Mink Mustela vison letifera Hollister

Description:   The mink can be distinguished by: 1) long, slender body, 2) short legs, 3) toes equipped with nonretractile claws, 4) soft and lustrous fur, the underfur thick and gray-brown in color, while the long, shiny guard hairs range in color from chocolate brown to nearly black, 5) undersides only slightly lighter than the dorsal surface, often with white blazes on the chin, throat, cheeks, and chest, and 6) moderately long, well-furred, bushy tail, the same color as the body at the base, but shading to black towards the tip. Males are larger than females.

Size:   Adults may attain the following dimensions: total length 491-686 mm; tail 154-241 mm; hind foot 57-76 mm; ear 22-27 mm; weigh 616-1137 grams.

Range and Habitat:   The mink is found throughout Kansas, but is less common in the western third of the state. Mink prefer habitat along stream and river banks, lake shores, forest edges near water, and swamps. Brushy areas appear to be particularly favored. Individuals are rarely found far from water.

Reproduction:   Breeding begins in late January and may continue through mid-March. Males will mate with any available female in estrous. Following fertilization the eggs cease development for eight to 45 (average 21) days. Development resumes 30 to 32 days before birth; gestation may cover 40 to 75 (average 51) days. Three to six (usually three or four) blind young are born in late April or early May. The kits are naked or slightly furred. Their deciduous teeth erupt between 16 and 49 days of age, and their eyes open at 25 days, at which time they are covered with short reddish-gray fur. At this time the female begins to bring solid food to the young. They are weaned between five and six weeks. By eight weeks of age the young accompany the female while she hunts. They disperse in late August. The male may help the female raise the offspring, but this has not been verified.

  Young females reach adult size at about four months, and are sexually mature at 10 to 12 months. Males are full grown at nine to eleven months, and are sexually mature at 18 months.

Habits:   Mink are primarily nocturnal and crepuscular, although they are also active during the day, especially in overcast weather. Home ranges vary due to sex, time of year and habitat. During winter, home ranges appear to be restricted unless food availability is extremely low, in which case the mink may abandon an area. Female home ranges usually cover six to 15 hectares. Males occupy an area of 18 to 24 hectares in rime habitat, but may cover five square kilometers during breeding seasons. Movements of up to 29 kilometers have been reported when food abundance is low, but often cover only 4.8 to 6.4 kilometers. Population densities vary from less than one to eight or nine animals per square kilometer. Unlike other members of the genus, the mink is well-adapted to the water and spends considerable time searching for aquatic prey.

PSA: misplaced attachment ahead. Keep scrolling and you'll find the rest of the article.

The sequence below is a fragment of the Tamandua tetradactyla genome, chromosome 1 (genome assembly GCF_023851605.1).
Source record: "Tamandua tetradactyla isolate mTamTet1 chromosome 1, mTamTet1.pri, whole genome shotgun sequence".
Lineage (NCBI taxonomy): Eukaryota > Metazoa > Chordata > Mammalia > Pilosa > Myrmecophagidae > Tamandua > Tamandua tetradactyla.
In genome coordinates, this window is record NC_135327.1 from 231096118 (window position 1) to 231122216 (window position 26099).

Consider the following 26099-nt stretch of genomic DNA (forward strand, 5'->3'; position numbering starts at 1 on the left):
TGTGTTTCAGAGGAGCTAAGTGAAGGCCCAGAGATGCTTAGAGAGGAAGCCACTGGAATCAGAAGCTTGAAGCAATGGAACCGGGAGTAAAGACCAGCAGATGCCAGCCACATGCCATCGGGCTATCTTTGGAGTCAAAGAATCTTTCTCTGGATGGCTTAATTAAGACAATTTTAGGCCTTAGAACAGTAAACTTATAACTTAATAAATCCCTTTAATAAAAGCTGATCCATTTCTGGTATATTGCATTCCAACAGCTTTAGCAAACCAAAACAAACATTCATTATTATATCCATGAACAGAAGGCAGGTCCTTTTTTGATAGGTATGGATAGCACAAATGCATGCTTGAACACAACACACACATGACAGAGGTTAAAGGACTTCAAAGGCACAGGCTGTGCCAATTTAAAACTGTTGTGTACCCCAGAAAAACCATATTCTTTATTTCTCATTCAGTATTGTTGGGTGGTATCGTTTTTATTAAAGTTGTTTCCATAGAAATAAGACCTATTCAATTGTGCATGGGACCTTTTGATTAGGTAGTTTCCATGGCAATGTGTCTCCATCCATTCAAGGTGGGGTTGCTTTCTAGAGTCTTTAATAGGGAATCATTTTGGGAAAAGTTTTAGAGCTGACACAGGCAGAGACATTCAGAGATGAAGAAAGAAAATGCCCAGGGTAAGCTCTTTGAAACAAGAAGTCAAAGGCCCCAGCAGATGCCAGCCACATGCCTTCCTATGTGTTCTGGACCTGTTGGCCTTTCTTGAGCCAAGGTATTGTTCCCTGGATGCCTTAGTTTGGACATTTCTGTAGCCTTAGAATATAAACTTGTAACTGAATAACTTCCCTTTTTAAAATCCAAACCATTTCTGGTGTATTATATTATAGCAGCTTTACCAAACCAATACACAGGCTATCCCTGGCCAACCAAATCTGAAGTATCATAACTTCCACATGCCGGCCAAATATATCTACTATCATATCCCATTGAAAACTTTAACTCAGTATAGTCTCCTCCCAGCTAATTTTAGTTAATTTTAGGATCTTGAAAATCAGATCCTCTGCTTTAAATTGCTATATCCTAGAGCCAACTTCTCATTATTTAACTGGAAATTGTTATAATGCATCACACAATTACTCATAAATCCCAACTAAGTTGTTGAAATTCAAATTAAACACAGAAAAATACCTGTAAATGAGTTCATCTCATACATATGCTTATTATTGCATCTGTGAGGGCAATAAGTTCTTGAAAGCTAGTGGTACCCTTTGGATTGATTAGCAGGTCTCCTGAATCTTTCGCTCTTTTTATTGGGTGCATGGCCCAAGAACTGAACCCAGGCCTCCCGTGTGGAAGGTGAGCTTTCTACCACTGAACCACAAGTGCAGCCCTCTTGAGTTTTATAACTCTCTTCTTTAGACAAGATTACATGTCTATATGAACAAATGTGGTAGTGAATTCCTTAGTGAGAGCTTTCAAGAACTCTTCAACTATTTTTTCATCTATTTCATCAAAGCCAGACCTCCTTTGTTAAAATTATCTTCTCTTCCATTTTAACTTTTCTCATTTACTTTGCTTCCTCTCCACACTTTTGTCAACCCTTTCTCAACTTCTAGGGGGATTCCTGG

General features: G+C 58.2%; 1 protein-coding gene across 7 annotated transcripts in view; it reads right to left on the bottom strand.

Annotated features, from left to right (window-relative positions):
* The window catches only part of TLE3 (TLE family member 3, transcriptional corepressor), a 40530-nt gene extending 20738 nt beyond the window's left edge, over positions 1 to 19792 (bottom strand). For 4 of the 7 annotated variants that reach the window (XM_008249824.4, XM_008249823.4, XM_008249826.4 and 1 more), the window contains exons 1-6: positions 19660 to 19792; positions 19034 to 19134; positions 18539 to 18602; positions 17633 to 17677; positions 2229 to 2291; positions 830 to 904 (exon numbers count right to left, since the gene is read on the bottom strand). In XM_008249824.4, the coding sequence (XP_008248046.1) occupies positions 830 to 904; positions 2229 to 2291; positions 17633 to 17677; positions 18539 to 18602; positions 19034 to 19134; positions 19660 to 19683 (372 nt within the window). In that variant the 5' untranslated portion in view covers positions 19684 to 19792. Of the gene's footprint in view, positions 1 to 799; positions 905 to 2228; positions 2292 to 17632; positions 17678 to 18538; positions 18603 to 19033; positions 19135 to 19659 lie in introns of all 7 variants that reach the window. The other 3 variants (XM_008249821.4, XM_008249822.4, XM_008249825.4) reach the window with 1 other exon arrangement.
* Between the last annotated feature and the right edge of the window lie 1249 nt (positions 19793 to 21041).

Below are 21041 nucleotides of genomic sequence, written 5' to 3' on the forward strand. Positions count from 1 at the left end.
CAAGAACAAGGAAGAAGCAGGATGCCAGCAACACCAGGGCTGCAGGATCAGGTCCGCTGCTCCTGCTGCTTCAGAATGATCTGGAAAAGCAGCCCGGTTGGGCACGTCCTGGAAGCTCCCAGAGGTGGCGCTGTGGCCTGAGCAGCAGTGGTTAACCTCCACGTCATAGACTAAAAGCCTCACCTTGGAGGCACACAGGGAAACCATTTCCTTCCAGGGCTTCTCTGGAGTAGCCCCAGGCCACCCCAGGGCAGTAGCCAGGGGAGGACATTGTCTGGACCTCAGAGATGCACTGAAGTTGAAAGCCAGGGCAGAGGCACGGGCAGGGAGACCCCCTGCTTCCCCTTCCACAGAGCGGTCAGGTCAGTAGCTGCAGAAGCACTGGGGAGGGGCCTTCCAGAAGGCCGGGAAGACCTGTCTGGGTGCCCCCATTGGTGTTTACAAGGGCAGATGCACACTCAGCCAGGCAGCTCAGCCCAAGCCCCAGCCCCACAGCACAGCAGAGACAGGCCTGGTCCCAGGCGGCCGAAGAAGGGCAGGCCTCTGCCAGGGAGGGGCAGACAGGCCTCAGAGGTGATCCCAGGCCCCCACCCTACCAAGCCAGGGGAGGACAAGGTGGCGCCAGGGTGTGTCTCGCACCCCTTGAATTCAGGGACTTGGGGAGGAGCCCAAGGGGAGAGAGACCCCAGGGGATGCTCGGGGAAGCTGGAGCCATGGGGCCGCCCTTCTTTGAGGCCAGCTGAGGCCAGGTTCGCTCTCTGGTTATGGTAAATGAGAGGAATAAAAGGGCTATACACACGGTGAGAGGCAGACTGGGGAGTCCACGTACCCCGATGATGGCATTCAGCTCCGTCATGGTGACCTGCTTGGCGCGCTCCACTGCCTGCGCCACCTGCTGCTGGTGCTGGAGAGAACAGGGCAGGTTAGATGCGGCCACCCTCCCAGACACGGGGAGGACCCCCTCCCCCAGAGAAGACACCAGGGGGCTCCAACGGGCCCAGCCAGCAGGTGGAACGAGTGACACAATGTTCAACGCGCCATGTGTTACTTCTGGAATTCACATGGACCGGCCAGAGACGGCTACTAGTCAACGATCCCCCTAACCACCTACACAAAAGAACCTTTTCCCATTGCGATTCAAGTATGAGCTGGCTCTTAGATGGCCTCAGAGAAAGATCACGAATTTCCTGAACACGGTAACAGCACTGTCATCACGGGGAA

Dens are usually located under tree roots on river banks, and in tree holes or hollow logs. Occasionally mink construct their own dens, but also frequently use abandoned bank burrows of beavers and muskrats. Typically, the mink den consists of a burrow 2.5 to 3.6 meters long and 100 mm or more in diameter. The burrow is usually 0.6 to 0.9 meters below ground and has one or more above-water entrances. The nest area is 0.3 meters in diameter and frequently lined with grass, leaves, and fur. Males females maintain separate dens and are essentially solitary.

Food:   The mink's diet is subject to seasonal and local variations. However, they are highly carnivorous, rarely eating any vegetable material. Mammals appear to constitute the majority of the diet, especially voles, ground and tree squirrels, rabbits, and deer mice. Other food items include muskrats, fish, crayfish, mollusks, grasshoppers, worms, birds, frogs and snakes.

Remarks:   Mink are not abundant in the western portion of the state, and with lowering water tables will probably become less common there due to habitat alteration. They are major predators of small and medium-sized mammals, and rarely prey on either sport fish or game birds. Predators of the mink appear to be great horned owls, bobcats, bears, red foxes, coyotes, and wolves. The mink is thought to live a maximum of four to six years in the wild, and up to sixteen years in captivity.


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